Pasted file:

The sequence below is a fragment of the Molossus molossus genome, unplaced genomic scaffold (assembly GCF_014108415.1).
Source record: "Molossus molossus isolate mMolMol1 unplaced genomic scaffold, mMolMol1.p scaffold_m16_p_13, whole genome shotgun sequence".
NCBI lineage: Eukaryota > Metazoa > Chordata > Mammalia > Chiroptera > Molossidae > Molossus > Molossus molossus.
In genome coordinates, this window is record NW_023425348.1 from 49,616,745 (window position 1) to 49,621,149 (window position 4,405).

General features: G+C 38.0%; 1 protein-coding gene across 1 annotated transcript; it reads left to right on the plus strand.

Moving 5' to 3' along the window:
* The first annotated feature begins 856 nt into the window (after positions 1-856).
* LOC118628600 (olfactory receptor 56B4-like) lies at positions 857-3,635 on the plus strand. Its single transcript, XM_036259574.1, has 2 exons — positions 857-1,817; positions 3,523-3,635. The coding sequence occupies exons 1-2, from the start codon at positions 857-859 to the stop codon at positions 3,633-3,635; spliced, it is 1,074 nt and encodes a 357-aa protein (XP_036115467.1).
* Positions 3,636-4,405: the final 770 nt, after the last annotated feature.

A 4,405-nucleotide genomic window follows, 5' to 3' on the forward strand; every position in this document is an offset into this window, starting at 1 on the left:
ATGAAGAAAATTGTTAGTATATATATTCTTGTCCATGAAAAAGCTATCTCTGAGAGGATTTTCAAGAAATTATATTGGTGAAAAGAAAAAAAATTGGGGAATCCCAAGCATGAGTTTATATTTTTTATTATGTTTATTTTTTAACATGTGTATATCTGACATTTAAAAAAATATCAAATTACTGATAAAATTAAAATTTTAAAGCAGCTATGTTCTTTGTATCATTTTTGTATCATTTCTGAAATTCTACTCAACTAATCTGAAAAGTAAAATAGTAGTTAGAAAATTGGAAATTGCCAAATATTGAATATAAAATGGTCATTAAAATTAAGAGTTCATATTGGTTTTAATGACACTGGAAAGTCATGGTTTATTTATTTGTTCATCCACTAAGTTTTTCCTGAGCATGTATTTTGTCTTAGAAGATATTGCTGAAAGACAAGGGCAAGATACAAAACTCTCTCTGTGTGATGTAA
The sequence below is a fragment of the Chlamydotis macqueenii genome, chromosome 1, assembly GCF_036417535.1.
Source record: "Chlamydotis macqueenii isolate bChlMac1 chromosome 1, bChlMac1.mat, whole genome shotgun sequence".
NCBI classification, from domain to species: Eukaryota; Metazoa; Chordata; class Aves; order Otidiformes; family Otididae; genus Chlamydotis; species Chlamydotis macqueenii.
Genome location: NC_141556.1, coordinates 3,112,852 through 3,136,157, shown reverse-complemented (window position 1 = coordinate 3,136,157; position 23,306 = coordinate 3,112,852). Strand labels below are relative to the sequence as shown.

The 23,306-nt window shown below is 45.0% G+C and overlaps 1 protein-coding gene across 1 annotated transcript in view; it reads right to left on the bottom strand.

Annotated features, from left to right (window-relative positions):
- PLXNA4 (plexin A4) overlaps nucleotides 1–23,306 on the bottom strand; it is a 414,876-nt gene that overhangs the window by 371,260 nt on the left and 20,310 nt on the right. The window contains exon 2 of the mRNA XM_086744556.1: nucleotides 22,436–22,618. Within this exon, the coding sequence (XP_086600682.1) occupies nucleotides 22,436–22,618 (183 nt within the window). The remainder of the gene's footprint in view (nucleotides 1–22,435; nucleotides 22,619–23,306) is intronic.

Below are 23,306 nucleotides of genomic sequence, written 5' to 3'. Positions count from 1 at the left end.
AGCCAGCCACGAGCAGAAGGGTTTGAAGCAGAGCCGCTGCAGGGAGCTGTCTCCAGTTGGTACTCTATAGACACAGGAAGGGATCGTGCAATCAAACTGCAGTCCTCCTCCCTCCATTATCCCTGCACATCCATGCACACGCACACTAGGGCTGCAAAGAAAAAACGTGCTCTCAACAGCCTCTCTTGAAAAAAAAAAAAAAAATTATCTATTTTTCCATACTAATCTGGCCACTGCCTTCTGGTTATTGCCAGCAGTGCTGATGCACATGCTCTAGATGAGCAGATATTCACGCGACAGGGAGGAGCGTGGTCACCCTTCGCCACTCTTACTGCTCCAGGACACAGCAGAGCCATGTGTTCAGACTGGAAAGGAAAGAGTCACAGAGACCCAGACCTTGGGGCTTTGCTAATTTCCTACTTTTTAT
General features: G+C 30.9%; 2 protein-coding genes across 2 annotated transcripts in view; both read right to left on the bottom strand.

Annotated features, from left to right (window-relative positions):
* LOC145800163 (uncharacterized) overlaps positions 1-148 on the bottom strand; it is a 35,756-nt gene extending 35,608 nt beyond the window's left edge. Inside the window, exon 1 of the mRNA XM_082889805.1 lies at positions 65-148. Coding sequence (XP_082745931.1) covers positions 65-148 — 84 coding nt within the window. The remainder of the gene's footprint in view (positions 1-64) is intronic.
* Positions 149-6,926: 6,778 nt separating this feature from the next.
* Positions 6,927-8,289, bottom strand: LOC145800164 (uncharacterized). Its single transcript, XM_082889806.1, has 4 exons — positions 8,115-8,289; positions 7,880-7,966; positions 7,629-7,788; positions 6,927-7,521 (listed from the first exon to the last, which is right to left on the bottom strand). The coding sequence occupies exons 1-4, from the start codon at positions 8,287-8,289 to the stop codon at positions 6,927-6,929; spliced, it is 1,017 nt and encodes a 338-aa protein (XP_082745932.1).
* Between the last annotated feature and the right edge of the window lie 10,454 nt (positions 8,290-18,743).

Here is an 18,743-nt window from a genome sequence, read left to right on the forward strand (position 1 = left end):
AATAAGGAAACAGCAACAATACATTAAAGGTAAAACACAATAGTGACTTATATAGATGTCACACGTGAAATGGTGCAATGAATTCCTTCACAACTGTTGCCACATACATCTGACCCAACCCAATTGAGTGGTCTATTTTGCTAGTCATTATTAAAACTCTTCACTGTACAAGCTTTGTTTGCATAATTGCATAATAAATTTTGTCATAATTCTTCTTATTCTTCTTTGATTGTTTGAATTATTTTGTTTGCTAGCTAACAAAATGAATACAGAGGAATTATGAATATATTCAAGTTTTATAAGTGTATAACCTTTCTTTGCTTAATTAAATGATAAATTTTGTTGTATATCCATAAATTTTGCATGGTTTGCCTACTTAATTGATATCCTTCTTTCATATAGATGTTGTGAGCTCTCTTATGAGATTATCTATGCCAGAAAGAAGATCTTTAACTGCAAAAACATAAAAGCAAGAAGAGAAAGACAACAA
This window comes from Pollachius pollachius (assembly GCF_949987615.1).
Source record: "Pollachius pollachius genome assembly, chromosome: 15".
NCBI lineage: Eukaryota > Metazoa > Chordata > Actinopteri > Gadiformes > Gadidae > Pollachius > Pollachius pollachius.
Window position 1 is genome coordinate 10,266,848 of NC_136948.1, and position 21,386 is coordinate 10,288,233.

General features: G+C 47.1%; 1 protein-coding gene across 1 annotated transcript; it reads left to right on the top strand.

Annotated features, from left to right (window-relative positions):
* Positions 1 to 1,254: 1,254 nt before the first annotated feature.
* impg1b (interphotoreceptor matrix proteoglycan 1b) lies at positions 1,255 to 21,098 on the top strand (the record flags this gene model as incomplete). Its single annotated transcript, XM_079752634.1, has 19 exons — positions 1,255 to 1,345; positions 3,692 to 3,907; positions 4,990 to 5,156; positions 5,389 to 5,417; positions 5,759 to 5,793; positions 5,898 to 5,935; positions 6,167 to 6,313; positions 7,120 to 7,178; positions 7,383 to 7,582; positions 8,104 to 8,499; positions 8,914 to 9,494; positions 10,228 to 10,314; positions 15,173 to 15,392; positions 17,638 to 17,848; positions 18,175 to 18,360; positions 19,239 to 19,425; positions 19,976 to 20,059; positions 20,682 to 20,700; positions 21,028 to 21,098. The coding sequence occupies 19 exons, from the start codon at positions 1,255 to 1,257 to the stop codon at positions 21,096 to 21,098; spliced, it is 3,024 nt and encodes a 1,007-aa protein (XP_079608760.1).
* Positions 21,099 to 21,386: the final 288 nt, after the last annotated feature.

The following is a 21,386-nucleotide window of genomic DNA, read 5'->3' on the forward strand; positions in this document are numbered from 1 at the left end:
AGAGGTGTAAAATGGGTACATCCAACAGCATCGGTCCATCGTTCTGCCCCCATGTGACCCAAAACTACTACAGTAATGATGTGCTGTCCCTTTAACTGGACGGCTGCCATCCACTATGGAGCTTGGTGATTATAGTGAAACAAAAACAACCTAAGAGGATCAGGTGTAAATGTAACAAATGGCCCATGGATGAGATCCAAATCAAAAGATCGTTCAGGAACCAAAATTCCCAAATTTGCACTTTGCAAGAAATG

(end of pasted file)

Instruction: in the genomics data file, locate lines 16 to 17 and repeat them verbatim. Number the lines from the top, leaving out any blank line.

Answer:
The 23,306-nt window shown below is 45.0% G+C and overlaps 1 protein-coding gene across 1 annotated transcript in view; it reads right to left on the bottom strand.

Annotated features, from left to right (window-relative positions):